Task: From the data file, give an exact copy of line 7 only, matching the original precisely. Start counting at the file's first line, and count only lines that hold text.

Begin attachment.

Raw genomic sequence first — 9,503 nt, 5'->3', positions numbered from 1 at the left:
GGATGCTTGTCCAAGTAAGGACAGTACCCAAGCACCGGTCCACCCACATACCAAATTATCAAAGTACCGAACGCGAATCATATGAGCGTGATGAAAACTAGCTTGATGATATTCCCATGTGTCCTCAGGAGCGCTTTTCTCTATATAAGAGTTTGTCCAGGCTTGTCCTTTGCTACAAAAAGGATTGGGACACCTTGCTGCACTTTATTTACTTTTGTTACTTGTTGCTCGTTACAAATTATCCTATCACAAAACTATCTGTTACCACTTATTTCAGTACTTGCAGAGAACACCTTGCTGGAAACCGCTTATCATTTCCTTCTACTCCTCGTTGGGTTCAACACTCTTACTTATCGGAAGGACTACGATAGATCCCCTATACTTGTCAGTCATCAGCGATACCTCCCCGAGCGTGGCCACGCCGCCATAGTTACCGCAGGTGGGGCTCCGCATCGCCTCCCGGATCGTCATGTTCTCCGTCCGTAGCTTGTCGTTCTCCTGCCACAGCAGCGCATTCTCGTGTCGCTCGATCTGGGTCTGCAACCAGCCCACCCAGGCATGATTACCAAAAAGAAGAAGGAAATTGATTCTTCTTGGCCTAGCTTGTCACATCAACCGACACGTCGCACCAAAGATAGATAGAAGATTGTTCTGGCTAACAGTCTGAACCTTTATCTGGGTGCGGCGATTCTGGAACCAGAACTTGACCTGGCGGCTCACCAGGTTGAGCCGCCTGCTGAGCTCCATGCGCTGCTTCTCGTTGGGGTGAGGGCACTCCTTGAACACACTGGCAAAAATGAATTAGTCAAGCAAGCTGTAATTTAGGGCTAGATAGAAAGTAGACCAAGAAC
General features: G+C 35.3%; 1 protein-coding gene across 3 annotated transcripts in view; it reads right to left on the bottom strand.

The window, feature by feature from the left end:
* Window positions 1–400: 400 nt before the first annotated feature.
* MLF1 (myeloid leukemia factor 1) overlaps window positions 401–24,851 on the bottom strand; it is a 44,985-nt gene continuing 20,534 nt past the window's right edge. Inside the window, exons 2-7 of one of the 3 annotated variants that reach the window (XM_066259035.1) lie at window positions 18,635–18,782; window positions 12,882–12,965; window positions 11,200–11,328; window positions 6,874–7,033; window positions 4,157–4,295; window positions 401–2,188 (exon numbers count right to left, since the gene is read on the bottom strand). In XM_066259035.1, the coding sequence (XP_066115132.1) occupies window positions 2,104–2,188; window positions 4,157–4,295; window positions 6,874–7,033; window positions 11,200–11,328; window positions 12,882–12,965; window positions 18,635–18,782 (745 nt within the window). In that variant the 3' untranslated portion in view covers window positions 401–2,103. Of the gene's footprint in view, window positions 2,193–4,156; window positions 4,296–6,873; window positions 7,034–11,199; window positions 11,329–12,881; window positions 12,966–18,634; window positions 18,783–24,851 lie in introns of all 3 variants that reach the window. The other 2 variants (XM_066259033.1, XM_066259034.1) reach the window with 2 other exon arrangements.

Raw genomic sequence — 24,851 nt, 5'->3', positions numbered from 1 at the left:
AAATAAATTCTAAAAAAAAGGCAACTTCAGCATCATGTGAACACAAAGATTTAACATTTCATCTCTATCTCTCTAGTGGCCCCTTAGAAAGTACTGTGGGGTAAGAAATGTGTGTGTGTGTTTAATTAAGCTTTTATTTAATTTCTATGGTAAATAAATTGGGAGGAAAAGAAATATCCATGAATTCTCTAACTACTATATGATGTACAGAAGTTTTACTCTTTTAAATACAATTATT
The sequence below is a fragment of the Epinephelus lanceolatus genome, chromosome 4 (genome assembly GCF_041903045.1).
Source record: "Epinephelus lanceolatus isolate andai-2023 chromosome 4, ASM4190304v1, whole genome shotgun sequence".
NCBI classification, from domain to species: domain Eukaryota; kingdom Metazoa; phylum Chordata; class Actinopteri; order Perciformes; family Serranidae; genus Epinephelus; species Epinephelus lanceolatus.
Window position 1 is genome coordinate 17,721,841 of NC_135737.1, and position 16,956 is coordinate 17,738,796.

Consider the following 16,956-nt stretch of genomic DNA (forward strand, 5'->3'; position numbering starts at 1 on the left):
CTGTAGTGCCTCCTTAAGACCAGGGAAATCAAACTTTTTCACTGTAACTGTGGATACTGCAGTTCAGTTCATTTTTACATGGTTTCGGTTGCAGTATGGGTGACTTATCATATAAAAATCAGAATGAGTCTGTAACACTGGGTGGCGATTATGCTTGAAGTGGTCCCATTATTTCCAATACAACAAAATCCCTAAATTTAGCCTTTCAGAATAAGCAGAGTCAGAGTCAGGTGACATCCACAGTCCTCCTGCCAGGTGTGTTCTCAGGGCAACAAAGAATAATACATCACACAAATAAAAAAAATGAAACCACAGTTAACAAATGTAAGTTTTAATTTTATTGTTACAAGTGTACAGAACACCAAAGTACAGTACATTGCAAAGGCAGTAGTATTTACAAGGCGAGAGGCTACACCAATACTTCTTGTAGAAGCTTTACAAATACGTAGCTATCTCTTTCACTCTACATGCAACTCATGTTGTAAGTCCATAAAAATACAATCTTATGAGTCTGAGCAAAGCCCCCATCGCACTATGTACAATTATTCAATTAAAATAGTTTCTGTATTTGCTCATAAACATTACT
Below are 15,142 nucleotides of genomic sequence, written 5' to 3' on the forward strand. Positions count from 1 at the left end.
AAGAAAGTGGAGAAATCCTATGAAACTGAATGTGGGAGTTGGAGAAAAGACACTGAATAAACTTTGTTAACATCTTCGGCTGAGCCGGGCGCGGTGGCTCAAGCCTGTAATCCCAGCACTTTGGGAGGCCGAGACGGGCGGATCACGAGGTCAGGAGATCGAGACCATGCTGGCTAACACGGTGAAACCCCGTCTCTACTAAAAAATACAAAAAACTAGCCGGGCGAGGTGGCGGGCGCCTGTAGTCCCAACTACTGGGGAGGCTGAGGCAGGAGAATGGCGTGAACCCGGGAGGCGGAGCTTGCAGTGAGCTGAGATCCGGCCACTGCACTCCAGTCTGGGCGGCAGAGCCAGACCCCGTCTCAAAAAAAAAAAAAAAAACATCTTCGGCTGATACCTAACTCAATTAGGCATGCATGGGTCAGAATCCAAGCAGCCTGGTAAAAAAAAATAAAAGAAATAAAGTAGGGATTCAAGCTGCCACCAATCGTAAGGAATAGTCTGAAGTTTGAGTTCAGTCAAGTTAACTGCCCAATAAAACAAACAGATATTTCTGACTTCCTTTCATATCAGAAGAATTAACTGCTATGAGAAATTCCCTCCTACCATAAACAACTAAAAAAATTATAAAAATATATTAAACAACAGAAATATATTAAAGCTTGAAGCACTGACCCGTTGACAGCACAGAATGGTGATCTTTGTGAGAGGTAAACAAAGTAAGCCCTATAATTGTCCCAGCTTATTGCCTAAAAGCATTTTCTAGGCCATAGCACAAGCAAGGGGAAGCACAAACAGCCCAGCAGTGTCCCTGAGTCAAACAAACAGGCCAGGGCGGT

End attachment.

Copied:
Raw genomic sequence — 24,851 nt, 5'->3', positions numbered from 1 at the left: